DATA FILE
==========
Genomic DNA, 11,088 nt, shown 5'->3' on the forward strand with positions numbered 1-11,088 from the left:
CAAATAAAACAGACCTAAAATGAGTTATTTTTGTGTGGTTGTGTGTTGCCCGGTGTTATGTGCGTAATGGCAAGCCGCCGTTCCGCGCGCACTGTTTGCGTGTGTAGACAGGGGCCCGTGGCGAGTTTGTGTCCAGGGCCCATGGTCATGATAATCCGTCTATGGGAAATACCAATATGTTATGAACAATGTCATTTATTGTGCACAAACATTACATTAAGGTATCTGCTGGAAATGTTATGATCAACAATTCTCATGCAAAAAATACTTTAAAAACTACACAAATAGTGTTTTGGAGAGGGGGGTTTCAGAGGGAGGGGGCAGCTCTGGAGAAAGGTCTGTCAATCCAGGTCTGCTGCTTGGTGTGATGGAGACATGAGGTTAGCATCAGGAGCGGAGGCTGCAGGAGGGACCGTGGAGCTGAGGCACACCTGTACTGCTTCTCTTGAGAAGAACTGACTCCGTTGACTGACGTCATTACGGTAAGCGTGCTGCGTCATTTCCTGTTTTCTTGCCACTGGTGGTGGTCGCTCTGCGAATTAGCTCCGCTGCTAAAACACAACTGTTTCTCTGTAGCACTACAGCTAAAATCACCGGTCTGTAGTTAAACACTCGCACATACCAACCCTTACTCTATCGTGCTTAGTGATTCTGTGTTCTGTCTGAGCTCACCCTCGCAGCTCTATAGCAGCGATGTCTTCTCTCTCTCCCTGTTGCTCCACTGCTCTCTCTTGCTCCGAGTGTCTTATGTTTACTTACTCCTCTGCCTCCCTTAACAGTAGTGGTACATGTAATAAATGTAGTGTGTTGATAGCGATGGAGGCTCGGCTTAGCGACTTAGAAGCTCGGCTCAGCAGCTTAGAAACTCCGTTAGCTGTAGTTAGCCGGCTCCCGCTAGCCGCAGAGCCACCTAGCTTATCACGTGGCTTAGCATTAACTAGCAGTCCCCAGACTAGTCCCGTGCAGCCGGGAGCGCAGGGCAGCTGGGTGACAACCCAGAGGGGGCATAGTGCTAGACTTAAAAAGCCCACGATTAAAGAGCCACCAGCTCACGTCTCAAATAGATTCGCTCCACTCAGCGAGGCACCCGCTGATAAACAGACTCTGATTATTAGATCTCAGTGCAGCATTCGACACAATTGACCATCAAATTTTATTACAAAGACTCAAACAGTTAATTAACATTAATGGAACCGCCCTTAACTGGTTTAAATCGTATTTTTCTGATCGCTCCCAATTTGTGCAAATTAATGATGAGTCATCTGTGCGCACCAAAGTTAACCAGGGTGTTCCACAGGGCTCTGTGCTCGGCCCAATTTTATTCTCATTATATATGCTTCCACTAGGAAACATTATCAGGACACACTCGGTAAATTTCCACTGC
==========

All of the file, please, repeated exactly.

Genomic DNA, 11,088 nt, shown 5'->3' on the forward strand with positions numbered 1-11,088 from the left:
CAAATAAAACAGACCTAAAATGAGTTATTTTTGTGTGGTTGTGTGTTGCCCGGTGTTATGTGCGTAATGGCAAGCCGCCGTTCCGCGCGCACTGTTTGCGTGTGTAGACAGGGGCCCGTGGCGAGTTTGTGTCCAGGGCCCATGGTCATGATAATCCGTCTATGGGAAATACCAATATGTTATGAACAATGTCATTTATTGTGCACAAACATTACATTAAGGTATCTGCTGGAAATGTTATGATCAACAATTCTCATGCAAAAAATACTTTAAAAACTACACAAATAGTGTTTTGGAGAGGGGGGTTTCAGAGGGAGGGGGCAGCTCTGGAGAAAGGTCTGTCAATCCAGGTCTGCTGCTTGGTGTGATGGAGACATGAGGTTAGCATCAGGAGCGGAGGCTGCAGGAGGGACCGTGGAGCTGAGGCACACCTGTACTGCTTCTCTTGAGAAGAACTGACTCCGTTGACTGACGTCATTACGGTAAGCGTGCTGCGTCATTTCCTGTTTTCTTGCCACTGGTGGTGGTCGCTCTGCGAATTAGCTCCGCTGCTAAAACACAACTGTTTCTCTGTAGCACTACAGCTAAAATCACCGGTCTGTAGTTAAACACTCGCACATACCAACCCTTACTCTATCGTGCTTAGTGATTCTGTGTTCTGTCTGAGCTCACCCTCGCAGCTCTATAGCAGCGATGTCTTCTCTCTCTCCCTGTTGCTCCACTGCTCTCTCTTGCTCCGAGTGTCTTATGTTTACTTACTCCTCTGCCTCCCTTAACAGTAGTGGTACATGTAATAAATGTAGTGTGTTGATAGCGATGGAGGCTCGGCTTAGCGACTTAGAAGCTCGGCTCAGCAGCTTAGAAACTCCGTTAGCTGTAGTTAGCCGGCTCCCGCTAGCCGCAGAGCCACCTAGCTTATCACGTGGCTTAGCATTAACTAGCAGTCCCCAGACTAGTCCCGTGCAGCCGGGAGCGCAGGGCAGCTGGGTGACAACCCAGAGGGGGCATAGTGCTAGACTTAAAAAGCCCACGATTAAAGAGCCACCAGCTCACGTCTCAAATAGATTCGCTCCACTCAGCGAGGCACCCGCTGATAAACAGACTCTGATTATTAGATCTCAGTGCAGCATTCGACACAATTGACCATCAAATTTTATTACAAAGACTCAAACAGTTAATTAACATTAATGGAACCGCCCTTAACTGGTTTAAATCGTATTTTTCTGATCGCTCCCAATTTGTGCAAATTAATGATGAGTCATCTGTGCGCACCAAAGTTAACCAGGGTGTTCCACAGGGCTCTGTGCTCGGCCCAATTTTATTCTCATTATATATGCTTCCACTAGGAAACATTATCAGGACACACTCGGTAAATTTCCACTGC